KANSAS CITY, Mo. — As record floodwaters along the Missouri River drench homes and businesses, concerns have grown about keeping a couple of notable structures dry: two riverside nuclear power plants in Nebraska.
Nati Harnik/Associated Press
The Fort Calhoun nuclear power plant has been kept in “cold shutdown” in anticipation of the flooding that has arrived.
The New York Times
Two plants in Nebraska have declared “unusual events.”
Though the plants have declared “unusual events,” the lowest level in the emergency taxonomy used by federal nuclear regulators, both were designed to withstand this level of flooding, and neither is viewed as being at risk for a disaster, said a spokesman for the Nuclear Regulatory Commission.
“We think they’ve taken all the necessary precautions and made the appropriate arrangements to deal with the flooding conditions,” said the spokesman, Victor Dricks.
One plant, the Fort Calhoun Station, about 19 miles north of Omaha, was shut down in April for refueling, and the operators elected to keep it in “cold shutdown” in anticipation of the flooding. The other plant, Cooper Nuclear Station, located downriver and situated on higher ground, is still operating.
Each of the 104 commercial nuclear power plants in the United States has a unique license issued by the federal government that details conditions under which it may operate, including what river water levels, wind speeds or hurricane surge levels require shutdowns. Reactors in Florida and Louisiana, for example, have shut down in anticipation of approaching hurricanes.
Despite the official assurances of safety, the unusual sight of a nuclear plant surrounded by water — coming so soon after the still unfolding nuclear disaster that followed the earthquake and tsunami in Japan — has prompted concern and speculation, leading one utility to add a feature to its Web site called “flood rumor control.” It says, “There has been no release of radioactivity and none is expected.”
The current flooding, which was caused by heavy rain and snow in parts of the Rocky Mountains and the Great Plains, forcing record water releases from the dams normally used to prevent flooding, has pushed communities from Montana to Missouri to create barriers to hold back the river, which is expected to stay at these high levels for much of the summer.
Al Berndt, assistant director of the Nebraska Emergency Management Agency, said he believed both plants were prepared to deal with the flooding. “I am not concerned,” he said.
Much of the attention has been focused on the Fort Calhoun plant because of recent concerns about its preparedness and the dramatic images of the structures surrounded in all direction by water, as if rising out of a lake. Earlier this month, the plant briefly lost power needed to cool the spent fuel pool after a fire that remains under investigation.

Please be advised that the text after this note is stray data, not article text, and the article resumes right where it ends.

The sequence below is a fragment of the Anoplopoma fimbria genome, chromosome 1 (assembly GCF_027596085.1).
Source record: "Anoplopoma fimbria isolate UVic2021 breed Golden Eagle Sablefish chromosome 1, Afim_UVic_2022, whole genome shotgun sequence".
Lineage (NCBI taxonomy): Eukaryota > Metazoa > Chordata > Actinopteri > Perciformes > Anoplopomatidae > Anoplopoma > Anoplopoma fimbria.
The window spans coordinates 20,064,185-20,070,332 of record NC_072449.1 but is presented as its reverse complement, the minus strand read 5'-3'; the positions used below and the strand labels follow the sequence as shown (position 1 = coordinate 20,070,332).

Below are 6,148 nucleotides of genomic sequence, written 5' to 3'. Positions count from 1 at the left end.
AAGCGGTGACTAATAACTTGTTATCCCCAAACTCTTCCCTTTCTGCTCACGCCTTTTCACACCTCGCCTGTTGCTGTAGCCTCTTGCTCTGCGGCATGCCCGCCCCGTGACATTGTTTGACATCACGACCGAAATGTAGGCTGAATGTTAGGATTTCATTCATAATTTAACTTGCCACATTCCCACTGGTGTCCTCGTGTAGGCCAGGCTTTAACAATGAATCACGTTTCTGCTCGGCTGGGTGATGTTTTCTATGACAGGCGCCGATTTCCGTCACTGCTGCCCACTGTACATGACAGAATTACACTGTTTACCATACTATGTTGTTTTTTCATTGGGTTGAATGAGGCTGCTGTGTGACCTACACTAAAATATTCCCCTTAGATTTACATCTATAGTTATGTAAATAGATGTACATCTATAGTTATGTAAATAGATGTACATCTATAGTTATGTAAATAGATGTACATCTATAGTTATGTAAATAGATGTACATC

Last year, the Nuclear Regulatory Commission cited the Fort Calhoun plant for not being adequately prepared for floods and rated the safety violation in the “yellow” category, the second most serious. The agency ordered changes because it said that under the plan in place at the time, a major flood could cause core damage.
After initially contesting the findings, the plant’s operators, Omaha Public Power District, said that the problems had been resolved. Gary Gates, the president and chief executive of the utility, said in a statement in March that the company had updated and “tested and retested” the plan to protect the plant, “in the unlikely event of a catastrophic flood.”
David Lochbaum, a reactor expert at the Union of Concerned Scientists, which is generally critical of reactor safety, said the commission had found only two “yellow” problems nationwide last year but had substantially lowered the risk of problems by insisting on changes.
“Kudos to the N.R.C. for taking proactive steps last year to make Fort Calhoun better protected against this year’s flood,” he said.
The Fort Calhoun plant, which sits nearly two feet below the current river level, has taken a number of protective measures.
Makeshift barriers — including a water-filled rubber tube eight feet high and a third of a mile long — help keep water away from the vital buildings, including the training center, the administration building and a security building. “It is an added level of protection,” said Jeff Hanson, a spokesman for the utility. “If the water were up to the plant itself, it would still be protected. The plant itself is watertight.”
In addition, the utility has brought in extra workers for round-the-clock coverage and has made efforts to ensure that electricity keeps running. The plant remains on grid power, but as a precaution the utility installed overhead lines in case the underground cables shorted out. It also brought in an extra diesel generator and over three weeks’ worth of diesel fuel — with arrangements for more if needed.
“The question is, ‘Do you still have power?’ ” said Andrew C. Kadak, a former professor of nuclear engineering at M.I.T. “If they’ve got that, the plant can sit there until the water recedes. The Fukushima lesson is really that you’ve got to have electricity.”
Downriver, where the record water level set two decades ago has been broken, the Cooper plant near Brownville is still producing power, though Sunday it put out a “notification of unusual event” on Sunday.
Many of the same preparations have been taken there, but the river would need to rise more than a foot and a half to force a shutdown, said Mark Becker, a spokesman for the Nebraska Public Power District, which operates the plant. “We’ll continue to operate until we reach that level,” he said.
A. G. Sulzberger reported from Kansas City, and Matthew L. Wald from Washington.
Published on New York Times June 20th, 2011